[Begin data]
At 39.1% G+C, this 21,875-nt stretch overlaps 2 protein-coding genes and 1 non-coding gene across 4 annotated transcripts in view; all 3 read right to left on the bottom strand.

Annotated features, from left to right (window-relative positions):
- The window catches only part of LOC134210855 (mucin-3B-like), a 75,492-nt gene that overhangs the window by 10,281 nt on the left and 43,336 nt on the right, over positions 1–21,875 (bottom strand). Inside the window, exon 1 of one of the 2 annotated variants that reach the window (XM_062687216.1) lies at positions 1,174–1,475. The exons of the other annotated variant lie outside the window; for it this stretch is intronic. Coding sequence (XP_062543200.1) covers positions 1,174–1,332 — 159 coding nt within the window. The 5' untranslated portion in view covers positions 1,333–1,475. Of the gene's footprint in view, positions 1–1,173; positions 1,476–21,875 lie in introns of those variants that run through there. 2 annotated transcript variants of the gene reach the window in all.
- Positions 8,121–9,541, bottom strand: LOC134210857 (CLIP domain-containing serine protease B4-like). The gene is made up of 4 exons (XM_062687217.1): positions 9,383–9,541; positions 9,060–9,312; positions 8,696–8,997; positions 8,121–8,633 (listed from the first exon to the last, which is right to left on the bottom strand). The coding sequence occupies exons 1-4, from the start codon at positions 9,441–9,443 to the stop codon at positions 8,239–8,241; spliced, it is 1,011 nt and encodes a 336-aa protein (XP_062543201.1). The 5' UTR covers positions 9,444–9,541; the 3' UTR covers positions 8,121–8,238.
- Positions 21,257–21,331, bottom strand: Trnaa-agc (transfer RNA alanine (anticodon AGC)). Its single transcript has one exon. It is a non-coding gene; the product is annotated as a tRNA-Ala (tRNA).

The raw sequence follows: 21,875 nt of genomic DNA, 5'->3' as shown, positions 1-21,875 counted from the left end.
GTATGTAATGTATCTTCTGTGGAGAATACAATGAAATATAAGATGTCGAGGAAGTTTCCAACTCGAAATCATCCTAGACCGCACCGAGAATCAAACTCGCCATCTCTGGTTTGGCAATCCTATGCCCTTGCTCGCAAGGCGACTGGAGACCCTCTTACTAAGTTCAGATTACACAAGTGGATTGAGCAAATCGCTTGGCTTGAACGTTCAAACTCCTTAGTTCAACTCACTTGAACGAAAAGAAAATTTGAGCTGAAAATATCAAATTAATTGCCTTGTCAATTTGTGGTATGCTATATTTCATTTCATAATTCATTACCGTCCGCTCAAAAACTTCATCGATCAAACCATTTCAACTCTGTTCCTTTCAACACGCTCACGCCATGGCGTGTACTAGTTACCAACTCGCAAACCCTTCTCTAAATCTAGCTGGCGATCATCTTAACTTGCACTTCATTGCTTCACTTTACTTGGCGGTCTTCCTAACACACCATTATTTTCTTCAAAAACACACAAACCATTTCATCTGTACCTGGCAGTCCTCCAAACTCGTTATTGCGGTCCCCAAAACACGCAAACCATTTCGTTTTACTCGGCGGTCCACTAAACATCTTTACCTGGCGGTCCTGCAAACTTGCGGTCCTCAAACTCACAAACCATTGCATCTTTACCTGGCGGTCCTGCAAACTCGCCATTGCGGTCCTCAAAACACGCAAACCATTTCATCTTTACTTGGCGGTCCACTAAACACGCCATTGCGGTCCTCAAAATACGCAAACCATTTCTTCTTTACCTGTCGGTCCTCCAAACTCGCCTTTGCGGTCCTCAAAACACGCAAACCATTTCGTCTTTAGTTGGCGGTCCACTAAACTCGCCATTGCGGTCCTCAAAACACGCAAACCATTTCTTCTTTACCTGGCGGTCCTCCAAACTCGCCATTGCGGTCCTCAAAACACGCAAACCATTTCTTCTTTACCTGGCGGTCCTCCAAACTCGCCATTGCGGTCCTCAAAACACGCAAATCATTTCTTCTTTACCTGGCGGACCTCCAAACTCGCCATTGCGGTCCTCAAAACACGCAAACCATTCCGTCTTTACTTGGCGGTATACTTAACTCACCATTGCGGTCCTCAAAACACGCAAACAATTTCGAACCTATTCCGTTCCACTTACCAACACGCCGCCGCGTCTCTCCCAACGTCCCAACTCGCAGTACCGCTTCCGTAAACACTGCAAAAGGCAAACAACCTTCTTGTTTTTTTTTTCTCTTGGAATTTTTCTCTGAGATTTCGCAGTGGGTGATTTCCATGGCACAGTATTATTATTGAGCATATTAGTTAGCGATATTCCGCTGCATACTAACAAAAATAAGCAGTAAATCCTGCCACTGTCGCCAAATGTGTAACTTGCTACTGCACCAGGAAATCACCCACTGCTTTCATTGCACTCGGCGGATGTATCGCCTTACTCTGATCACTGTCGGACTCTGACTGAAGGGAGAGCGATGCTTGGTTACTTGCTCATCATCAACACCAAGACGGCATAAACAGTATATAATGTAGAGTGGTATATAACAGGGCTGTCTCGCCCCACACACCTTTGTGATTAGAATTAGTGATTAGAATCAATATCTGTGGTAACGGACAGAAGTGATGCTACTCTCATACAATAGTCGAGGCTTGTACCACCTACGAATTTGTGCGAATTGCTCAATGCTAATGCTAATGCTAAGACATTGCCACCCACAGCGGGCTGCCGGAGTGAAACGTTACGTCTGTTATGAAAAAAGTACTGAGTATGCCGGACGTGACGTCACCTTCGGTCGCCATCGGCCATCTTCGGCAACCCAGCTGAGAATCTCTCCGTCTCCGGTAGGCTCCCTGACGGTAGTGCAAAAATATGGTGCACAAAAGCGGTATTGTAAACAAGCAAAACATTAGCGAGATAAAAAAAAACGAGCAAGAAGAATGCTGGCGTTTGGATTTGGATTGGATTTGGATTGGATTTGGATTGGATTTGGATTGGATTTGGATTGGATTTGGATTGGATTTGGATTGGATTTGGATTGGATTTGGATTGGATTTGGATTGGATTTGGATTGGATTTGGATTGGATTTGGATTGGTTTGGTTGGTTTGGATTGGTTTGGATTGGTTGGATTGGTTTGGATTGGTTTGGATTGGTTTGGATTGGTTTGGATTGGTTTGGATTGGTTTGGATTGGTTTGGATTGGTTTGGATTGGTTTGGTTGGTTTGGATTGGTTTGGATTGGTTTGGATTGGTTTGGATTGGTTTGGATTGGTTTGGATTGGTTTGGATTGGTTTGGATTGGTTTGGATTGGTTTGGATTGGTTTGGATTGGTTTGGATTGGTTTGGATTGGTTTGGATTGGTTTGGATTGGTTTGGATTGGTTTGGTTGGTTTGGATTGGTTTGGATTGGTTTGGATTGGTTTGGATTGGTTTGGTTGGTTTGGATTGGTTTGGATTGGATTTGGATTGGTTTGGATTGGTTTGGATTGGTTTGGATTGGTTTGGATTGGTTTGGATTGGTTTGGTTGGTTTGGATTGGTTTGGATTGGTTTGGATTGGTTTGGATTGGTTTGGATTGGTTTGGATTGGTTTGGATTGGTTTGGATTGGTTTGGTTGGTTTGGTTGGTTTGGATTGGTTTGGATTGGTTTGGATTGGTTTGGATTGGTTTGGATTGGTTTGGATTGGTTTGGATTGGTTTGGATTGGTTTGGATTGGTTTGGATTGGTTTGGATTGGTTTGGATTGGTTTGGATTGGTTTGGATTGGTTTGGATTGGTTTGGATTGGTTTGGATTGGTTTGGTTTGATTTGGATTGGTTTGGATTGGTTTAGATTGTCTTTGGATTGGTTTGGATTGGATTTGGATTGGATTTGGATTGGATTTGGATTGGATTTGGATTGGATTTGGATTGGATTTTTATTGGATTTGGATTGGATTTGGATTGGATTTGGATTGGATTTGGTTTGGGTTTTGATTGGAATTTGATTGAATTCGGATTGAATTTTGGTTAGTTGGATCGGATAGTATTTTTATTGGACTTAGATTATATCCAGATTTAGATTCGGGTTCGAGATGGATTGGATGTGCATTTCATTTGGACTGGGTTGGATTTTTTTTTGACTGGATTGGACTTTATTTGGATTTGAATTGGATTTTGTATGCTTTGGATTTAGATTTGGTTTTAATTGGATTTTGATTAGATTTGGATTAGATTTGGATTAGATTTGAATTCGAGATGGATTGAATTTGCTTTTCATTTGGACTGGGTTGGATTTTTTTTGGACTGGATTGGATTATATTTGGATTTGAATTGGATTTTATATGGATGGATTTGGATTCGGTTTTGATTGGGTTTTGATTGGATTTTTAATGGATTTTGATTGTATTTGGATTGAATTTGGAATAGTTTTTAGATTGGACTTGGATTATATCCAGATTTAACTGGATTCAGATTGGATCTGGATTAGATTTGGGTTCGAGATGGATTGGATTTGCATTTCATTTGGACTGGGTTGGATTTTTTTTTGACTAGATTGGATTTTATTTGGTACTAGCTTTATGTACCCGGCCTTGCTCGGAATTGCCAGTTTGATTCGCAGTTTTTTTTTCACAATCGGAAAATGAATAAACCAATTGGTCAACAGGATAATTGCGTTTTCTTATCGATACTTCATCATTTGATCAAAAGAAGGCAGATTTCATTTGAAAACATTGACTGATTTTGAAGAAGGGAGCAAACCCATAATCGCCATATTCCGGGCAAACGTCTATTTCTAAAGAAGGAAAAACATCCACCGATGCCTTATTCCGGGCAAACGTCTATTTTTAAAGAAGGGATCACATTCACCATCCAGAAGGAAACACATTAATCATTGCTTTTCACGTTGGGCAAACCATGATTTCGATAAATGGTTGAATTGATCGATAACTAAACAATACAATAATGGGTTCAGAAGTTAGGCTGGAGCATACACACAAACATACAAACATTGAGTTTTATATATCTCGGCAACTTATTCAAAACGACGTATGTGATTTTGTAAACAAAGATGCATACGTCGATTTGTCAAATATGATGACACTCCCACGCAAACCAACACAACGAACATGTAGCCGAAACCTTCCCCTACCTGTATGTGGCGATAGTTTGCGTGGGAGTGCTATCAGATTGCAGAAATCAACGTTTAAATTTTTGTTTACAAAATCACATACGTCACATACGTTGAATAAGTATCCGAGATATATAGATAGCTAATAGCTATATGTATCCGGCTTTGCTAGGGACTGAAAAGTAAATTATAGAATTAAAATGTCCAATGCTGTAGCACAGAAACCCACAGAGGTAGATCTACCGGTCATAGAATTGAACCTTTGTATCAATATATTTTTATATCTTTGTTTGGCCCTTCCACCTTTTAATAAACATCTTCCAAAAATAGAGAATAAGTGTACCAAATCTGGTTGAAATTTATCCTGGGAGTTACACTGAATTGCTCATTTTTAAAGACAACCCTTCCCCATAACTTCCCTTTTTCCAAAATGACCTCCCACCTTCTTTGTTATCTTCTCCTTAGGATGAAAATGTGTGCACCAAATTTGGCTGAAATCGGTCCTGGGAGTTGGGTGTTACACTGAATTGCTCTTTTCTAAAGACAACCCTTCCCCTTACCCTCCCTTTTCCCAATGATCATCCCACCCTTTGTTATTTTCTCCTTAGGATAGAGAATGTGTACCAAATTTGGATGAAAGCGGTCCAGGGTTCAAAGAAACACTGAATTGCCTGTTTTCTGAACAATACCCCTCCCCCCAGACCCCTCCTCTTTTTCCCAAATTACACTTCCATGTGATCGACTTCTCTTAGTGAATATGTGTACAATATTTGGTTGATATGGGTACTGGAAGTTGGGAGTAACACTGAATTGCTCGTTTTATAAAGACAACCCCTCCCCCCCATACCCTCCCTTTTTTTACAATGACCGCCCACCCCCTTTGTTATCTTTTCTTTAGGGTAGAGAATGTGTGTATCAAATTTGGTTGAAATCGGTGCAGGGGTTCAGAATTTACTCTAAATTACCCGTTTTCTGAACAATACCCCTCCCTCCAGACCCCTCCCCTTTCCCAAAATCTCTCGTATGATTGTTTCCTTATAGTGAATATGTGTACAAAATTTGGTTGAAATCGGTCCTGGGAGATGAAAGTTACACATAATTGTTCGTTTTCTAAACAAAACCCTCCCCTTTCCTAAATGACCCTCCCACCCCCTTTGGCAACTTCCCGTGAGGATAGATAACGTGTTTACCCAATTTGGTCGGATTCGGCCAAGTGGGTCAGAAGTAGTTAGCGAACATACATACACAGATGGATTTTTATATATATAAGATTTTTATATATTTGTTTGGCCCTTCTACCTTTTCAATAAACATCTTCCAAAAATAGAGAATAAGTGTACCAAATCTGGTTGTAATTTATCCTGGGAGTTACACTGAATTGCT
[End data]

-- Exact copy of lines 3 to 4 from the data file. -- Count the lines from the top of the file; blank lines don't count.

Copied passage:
- The window catches only part of LOC134210855 (mucin-3B-like), a 75,492-nt gene that overhangs the window by 10,281 nt on the left and 43,336 nt on the right, over positions 1–21,875 (bottom strand). Inside the window, exon 1 of one of the 2 annotated variants that reach the window (XM_062687216.1) lies at positions 1,174–1,475. The exons of the other annotated variant lie outside the window; for it this stretch is intronic. Coding sequence (XP_062543200.1) covers positions 1,174–1,332 — 159 coding nt within the window. The 5' untranslated portion in view covers positions 1,333–1,475. Of the gene's footprint in view, positions 1–1,173; positions 1,476–21,875 lie in introns of those variants that run through there. 2 annotated transcript variants of the gene reach the window in all.
- Positions 8,121–9,541, bottom strand: LOC134210857 (CLIP domain-containing serine protease B4-like). The gene is made up of 4 exons (XM_062687217.1): positions 9,383–9,541; positions 9,060–9,312; positions 8,696–8,997; positions 8,121–8,633 (listed from the first exon to the last, which is right to left on the bottom strand). The coding sequence occupies exons 1-4, from the start codon at positions 9,441–9,443 to the stop codon at positions 8,239–8,241; spliced, it is 1,011 nt and encodes a 336-aa protein (XP_062543201.1). The 5' UTR covers positions 9,444–9,541; the 3' UTR covers positions 8,121–8,238.